LF: Chapters 5-8

Aristotle - The Rhetor

Aristotle on Style – “Authors should compose without being noticed, and should seem to speak not artificially but naturally” (118).

Perspective (Style)

“…it is impossible to account sufficiently for the relationship between the visual and the verbal in a single chapter, particularly when there are entire books on this subject” (114).

The above quote shows how perspective is a complex yet an important concept in terms of the way something is said/portrayed.  Simply put style is the casual versus the formal manner that is adopted when something is verbally said, or visually represented.

Plato - Phaedrus

Plato on Memory – ” If men learn this, it will implant forgetfulness in their souls, they will cease to exercise memory because they rely on that which is written, calling things to remembrance no longer from within themselves, by means of external marks” (145).

Persistence (Memory)
I wrote in my previous blog post about how memory is losing its importance, as more different types of texts, and technologies are being utilized to do the job of storing information. A great example of this is the search engine Google. It receives, regurgitates and provides large amounts of information. It’s just easier on individuals to go back to google, rather than to rack their own brains.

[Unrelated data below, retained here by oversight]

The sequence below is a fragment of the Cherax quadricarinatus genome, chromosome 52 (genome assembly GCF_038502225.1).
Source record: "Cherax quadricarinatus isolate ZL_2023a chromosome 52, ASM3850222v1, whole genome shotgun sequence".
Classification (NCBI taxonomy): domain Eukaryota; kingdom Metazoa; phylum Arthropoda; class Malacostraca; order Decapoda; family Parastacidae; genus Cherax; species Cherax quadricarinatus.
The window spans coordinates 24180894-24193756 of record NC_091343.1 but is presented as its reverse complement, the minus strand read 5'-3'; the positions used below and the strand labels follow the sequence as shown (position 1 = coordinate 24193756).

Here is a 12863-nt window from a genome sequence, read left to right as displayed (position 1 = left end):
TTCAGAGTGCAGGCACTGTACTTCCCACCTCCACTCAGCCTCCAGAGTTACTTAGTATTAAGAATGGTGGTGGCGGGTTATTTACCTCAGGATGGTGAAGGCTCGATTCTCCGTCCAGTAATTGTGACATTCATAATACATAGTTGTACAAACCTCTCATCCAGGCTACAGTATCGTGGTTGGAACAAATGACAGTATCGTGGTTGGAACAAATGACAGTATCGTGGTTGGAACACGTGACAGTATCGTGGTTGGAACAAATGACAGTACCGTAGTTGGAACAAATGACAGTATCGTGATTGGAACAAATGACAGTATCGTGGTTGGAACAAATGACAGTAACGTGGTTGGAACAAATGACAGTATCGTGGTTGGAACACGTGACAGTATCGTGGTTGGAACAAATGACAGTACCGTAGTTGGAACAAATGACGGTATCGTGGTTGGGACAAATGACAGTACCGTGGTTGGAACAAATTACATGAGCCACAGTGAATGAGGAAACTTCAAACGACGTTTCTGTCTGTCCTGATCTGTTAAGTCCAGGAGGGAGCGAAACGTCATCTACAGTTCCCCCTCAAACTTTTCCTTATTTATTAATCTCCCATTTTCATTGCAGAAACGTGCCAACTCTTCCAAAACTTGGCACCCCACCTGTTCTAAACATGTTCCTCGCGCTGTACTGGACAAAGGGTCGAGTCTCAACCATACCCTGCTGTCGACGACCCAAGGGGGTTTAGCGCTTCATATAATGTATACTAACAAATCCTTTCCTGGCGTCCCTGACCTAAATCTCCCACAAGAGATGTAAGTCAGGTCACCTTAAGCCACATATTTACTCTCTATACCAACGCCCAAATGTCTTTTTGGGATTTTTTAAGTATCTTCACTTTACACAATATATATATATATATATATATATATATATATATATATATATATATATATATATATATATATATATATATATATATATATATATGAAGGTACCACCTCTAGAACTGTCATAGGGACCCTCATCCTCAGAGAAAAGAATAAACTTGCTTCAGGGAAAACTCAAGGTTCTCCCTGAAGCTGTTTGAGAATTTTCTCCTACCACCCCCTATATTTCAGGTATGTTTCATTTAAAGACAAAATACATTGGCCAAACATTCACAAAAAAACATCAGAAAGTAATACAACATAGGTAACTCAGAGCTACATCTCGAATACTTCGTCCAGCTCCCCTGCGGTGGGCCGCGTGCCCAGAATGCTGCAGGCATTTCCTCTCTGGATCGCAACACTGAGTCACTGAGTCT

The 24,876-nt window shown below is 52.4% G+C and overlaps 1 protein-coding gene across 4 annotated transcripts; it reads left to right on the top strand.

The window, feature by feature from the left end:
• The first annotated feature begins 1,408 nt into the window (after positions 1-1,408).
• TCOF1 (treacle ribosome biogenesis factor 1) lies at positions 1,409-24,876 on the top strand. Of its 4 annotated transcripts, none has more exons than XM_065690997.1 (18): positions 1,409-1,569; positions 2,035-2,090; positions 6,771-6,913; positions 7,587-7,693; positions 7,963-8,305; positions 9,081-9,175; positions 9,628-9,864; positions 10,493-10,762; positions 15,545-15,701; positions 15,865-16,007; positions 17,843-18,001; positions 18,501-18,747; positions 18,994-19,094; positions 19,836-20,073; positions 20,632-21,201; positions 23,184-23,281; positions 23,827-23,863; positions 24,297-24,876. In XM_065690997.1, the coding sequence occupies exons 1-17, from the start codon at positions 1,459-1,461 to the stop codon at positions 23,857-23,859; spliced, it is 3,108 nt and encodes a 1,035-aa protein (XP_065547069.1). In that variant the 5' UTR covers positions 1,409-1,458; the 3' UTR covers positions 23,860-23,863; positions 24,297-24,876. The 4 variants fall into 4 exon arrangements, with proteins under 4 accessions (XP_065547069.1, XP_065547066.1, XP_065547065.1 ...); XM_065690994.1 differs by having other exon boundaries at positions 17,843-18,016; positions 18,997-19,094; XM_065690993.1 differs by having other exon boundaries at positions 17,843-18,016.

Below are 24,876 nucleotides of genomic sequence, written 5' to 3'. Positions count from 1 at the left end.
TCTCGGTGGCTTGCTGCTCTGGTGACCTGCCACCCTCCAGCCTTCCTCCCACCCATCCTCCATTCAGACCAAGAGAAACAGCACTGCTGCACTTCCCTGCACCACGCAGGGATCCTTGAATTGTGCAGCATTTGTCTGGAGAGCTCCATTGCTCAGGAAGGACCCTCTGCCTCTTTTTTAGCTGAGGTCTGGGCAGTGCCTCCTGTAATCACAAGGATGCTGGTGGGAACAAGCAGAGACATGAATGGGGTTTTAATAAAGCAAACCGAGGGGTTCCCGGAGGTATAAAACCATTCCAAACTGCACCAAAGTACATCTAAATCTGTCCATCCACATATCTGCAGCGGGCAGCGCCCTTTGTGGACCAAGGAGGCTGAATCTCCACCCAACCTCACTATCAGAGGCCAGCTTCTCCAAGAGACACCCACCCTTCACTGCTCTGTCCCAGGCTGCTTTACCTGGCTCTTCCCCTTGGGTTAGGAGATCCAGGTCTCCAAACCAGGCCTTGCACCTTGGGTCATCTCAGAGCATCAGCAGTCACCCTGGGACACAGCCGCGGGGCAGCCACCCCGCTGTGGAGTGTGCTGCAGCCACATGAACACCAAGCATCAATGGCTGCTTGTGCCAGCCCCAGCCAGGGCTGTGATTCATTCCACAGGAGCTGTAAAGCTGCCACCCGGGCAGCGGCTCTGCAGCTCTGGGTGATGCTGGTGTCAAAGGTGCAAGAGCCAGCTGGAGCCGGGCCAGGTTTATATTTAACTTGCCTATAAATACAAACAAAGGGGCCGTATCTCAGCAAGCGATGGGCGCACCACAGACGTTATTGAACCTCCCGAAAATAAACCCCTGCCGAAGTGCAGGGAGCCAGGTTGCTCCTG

Performance (Delivery)
TIP OF THE DAY:
If you want to do a google image search or YouTube search for the canon of delivery, type ” rhetorical canon of delivery” instead of just “delivery”.

Trimbur’s asserts in terms of delivery and medium that “..it may look at first glance to be a traditional genre exercise, but in fact, it involves much more”
This makes me think about the  Conference proposals I’m drafting for two other courses this semester. I’m at my wit’s end trying to say all the right things strictly within the 250-500 word limit. Although it’s a teeny abstract, sometimes what is intended is not rightly delivered, especially in the genre of conference proposals.

Brooke, Collin Gifford. Lingua Fracta: Toward a Rhetoric of New Media. Cresskill, NJ: Hampton, 2009. 113-201. Print